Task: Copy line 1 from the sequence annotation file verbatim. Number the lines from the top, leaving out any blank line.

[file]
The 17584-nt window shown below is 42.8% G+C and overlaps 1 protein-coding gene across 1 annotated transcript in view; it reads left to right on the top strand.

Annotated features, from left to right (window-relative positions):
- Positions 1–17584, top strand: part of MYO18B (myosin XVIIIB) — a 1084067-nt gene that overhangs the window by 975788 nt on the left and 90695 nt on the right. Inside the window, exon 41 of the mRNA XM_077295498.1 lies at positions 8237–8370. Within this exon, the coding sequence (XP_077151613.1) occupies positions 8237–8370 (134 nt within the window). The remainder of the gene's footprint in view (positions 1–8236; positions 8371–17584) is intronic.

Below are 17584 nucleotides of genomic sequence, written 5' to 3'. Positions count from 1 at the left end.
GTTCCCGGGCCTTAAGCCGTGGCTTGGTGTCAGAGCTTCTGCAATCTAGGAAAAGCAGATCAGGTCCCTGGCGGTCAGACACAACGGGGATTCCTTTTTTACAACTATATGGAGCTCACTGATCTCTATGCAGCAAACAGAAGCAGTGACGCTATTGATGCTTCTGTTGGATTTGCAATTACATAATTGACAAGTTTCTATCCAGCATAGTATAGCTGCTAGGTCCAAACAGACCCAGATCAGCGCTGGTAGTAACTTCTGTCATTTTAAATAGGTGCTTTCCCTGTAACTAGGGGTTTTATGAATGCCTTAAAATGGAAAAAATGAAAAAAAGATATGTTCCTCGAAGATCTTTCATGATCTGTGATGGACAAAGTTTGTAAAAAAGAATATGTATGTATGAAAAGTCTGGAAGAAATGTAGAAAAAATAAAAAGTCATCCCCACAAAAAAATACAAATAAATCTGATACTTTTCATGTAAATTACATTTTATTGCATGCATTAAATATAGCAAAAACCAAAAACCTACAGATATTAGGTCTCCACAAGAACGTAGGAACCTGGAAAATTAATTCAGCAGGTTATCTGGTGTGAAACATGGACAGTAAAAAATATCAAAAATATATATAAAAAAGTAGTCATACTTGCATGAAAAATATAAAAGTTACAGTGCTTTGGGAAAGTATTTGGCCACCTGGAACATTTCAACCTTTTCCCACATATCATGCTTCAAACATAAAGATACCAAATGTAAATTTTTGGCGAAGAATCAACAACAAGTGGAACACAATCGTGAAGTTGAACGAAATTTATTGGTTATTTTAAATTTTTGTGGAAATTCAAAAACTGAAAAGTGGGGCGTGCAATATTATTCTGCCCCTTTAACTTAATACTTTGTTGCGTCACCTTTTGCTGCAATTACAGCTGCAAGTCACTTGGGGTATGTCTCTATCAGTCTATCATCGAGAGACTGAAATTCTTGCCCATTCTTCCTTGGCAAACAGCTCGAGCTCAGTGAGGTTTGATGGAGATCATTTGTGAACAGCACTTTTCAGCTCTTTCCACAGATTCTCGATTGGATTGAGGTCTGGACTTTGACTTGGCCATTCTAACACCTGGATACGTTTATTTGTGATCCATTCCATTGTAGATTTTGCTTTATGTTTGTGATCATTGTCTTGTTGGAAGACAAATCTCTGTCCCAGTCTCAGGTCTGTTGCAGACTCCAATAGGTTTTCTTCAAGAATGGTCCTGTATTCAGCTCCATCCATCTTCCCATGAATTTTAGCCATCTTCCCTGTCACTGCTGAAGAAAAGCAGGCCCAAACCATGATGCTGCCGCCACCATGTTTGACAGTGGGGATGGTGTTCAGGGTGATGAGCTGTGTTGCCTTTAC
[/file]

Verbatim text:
The 17584-nt window shown below is 42.8% G+C and overlaps 1 protein-coding gene across 1 annotated transcript in view; it reads left to right on the top strand.